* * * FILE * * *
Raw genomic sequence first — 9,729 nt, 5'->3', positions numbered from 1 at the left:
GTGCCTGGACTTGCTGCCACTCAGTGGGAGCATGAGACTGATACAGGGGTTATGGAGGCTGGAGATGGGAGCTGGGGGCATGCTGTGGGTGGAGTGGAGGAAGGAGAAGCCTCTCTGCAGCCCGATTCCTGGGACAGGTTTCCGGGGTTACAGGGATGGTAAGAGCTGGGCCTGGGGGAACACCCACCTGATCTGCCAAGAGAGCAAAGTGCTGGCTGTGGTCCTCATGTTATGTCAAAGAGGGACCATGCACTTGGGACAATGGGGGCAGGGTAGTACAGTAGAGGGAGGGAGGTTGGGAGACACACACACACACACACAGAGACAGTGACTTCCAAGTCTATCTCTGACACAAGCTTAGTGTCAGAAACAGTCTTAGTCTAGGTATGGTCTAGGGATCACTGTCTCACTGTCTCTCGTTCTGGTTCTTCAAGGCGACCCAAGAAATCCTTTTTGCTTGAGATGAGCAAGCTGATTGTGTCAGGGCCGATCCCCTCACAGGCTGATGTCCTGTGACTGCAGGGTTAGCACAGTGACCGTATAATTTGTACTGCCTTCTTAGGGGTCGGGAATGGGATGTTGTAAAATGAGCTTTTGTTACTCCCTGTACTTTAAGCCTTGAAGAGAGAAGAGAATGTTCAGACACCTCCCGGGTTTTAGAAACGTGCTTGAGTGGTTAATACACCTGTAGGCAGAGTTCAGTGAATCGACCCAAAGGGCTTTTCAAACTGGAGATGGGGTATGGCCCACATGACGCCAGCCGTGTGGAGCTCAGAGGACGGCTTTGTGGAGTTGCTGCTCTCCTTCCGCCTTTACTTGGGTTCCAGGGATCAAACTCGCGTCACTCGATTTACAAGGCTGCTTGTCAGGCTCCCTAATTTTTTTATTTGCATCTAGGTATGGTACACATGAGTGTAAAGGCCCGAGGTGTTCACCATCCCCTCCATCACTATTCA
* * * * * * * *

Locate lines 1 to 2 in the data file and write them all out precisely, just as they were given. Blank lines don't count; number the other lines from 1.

Raw genomic sequence first — 9,729 nt, 5'->3', positions numbered from 1 at the left:
GTGCCTGGACTTGCTGCCACTCAGTGGGAGCATGAGACTGATACAGGGGTTATGGAGGCTGGAGATGGGAGCTGGGGGCATGCTGTGGGTGGAGTGGAGGAAGGAGAAGCCTCTCTGCAGCCCGATTCCTGGGACAGGTTTCCGGGGTTACAGGGATGGTAAGAGCTGGGCCTGGGGGAACACCCACCTGATCTGCCAAGAGAGCAAAGTGCTGGCTGTGGTCCTCATGTTATGTCAAAGAGGGACCATGCACTTGGGACAATGGGGGCAGGGTAGTACAGTAGAGGGAGGGAGGTTGGGAGACACACACACACACACACAGAGACAGTGACTTCCAAGTCTATCTCTGACACAAGCTTAGTGTCAGAAACAGTCTTAGTCTAGGTATGGTCTAGGGATCACTGTCTCACTGTCTCTCGTTCTGGTTCTTCAAGGCGACCCAAGAAATCCTTTTTGCTTGAGATGAGCAAGCTGATTGTGTCAGGGCCGATCCCCTCACAGGCTGATGTCCTGTGACTGCAGGGTTAGCACAGTGACCGTATAATTTGTACTGCCTTCTTAGGGGTCGGGAATGGGATGTTGTAAAATGAGCTTTTGTTACTCCCTGTACTTTAAGCCTTGAAGAGAGAAGAGAATGTTCAGACACCTCCCGGGTTTTAGAAACGTGCTTGAGTGGTTAATACACCTGTAGGCAGAGTTCAGTGAATCGACCCAAAGGGCTTTTCAAACTGGAGATGGGGTATGGCCCACATGACGCCAGCCGTGTGGAGCTCAGAGGACGGCTTTGTGGAGTTGCTGCTCTCCTTCCGCCTTTACTTGGGTTCCAGGGATCAAACTCGCGTCACTCGATTTACAAGGCTGCTTGTCAGGCTCCCTAATTTTTTTATTTGCATCTAGGTATGGTACACATGAGTGTAAAGGCCCGAGGTGTTCACCATCCCCTCCATCACTATTCA